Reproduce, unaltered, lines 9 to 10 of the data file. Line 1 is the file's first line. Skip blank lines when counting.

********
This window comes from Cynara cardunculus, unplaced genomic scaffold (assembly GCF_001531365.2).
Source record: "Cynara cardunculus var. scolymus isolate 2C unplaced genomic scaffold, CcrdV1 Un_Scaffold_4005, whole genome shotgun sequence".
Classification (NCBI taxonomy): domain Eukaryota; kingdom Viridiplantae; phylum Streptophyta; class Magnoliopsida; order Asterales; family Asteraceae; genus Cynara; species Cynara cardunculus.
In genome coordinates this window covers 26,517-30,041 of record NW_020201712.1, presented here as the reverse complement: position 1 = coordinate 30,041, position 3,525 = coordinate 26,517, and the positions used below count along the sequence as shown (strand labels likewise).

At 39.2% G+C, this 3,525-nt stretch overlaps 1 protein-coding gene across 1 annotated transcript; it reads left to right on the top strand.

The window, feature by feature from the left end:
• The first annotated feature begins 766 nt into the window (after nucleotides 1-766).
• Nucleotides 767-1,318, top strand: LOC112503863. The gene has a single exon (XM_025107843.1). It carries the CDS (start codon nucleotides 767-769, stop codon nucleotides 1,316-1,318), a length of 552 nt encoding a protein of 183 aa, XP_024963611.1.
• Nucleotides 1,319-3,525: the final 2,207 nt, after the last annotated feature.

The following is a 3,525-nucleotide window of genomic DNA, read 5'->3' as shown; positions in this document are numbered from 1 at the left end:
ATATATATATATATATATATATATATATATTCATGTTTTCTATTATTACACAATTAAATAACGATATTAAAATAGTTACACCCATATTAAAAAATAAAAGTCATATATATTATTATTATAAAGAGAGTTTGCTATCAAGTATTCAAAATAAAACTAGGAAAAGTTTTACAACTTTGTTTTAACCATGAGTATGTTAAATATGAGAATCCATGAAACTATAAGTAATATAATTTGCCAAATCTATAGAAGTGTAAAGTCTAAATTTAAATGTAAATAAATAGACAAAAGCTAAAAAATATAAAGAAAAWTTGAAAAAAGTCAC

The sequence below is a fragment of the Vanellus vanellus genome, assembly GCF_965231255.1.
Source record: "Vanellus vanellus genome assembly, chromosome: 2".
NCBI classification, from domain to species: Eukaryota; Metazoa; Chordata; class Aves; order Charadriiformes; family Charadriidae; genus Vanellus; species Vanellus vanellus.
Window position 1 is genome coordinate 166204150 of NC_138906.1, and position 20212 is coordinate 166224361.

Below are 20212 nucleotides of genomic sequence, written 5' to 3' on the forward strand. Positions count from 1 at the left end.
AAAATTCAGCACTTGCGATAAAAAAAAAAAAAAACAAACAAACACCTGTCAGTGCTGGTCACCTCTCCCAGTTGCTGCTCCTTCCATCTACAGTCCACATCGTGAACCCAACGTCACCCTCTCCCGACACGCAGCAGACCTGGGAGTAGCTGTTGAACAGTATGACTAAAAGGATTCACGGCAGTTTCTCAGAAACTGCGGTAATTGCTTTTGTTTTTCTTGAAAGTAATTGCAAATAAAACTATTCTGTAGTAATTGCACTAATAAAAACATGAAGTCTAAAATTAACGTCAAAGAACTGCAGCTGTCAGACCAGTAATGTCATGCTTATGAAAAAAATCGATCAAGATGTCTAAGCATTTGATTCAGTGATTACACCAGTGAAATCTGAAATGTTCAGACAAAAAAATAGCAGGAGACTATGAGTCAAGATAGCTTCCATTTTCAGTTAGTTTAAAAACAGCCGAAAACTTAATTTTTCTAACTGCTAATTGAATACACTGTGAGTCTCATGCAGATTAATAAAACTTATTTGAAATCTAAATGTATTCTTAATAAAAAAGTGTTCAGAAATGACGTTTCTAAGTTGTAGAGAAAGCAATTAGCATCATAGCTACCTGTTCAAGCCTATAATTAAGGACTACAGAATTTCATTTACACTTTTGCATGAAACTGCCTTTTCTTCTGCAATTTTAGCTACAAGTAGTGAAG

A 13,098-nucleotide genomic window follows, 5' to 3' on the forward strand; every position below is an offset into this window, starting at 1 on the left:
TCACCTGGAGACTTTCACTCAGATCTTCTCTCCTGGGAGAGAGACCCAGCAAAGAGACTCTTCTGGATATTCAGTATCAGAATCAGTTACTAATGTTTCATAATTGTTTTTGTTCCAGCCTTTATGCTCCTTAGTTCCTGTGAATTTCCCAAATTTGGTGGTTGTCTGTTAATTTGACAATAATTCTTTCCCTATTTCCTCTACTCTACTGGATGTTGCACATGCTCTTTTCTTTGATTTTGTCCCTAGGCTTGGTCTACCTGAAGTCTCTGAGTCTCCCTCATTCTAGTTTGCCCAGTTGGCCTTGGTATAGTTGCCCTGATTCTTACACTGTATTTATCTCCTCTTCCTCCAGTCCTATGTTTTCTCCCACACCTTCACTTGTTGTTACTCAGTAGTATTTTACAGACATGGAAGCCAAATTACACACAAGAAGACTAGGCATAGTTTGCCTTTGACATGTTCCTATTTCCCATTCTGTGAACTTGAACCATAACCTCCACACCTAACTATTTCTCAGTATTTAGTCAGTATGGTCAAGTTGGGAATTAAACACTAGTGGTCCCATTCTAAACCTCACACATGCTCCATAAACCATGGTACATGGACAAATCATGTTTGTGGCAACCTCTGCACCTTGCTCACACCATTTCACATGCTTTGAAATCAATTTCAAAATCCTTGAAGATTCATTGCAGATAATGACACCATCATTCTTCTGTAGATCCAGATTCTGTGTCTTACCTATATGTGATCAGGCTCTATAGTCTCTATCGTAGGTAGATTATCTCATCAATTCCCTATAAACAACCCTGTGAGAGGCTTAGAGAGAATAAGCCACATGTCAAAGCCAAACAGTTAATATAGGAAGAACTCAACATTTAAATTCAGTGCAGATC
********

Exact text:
• Nucleotides 1,319-3,525: the final 2,207 nt, after the last annotated feature.

The following is a 3,525-nucleotide window of genomic DNA, read 5'->3' as shown; positions in this document are numbered from 1 at the left end: